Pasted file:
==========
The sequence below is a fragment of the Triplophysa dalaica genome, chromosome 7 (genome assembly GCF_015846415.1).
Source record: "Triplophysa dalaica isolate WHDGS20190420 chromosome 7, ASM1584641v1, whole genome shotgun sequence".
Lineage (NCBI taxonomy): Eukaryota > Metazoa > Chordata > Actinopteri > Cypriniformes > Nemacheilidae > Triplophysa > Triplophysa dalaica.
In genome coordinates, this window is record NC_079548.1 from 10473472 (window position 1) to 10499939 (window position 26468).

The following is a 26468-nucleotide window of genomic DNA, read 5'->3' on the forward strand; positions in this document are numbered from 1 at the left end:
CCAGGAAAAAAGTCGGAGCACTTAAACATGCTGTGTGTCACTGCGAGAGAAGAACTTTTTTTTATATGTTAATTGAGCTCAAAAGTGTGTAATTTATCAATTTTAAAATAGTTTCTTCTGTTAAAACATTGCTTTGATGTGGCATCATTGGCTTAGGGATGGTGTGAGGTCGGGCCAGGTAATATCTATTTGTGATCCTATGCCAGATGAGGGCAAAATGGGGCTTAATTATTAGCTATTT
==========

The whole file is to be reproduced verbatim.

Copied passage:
The sequence below is a fragment of the Triplophysa dalaica genome, chromosome 7 (genome assembly GCF_015846415.1).
Source record: "Triplophysa dalaica isolate WHDGS20190420 chromosome 7, ASM1584641v1, whole genome shotgun sequence".
Lineage (NCBI taxonomy): Eukaryota > Metazoa > Chordata > Actinopteri > Cypriniformes > Nemacheilidae > Triplophysa > Triplophysa dalaica.
In genome coordinates, this window is record NC_079548.1 from 10473472 (window position 1) to 10499939 (window position 26468).

The following is a 26468-nucleotide window of genomic DNA, read 5'->3' on the forward strand; positions in this document are numbered from 1 at the left end:
CCAGGAAAAAAGTCGGAGCACTTAAACATGCTGTGTGTCACTGCGAGAGAAGAACTTTTTTTTATATGTTAATTGAGCTCAAAAGTGTGTAATTTATCAATTTTAAAATAGTTTCTTCTGTTAAAACATTGCTTTGATGTGGCATCATTGGCTTAGGGATGGTGTGAGGTCGGGCCAGGTAATATCTATTTGTGATCCTATGCCAGATGAGGGCAAAATGGGGCTTAATTATTAGCTATTT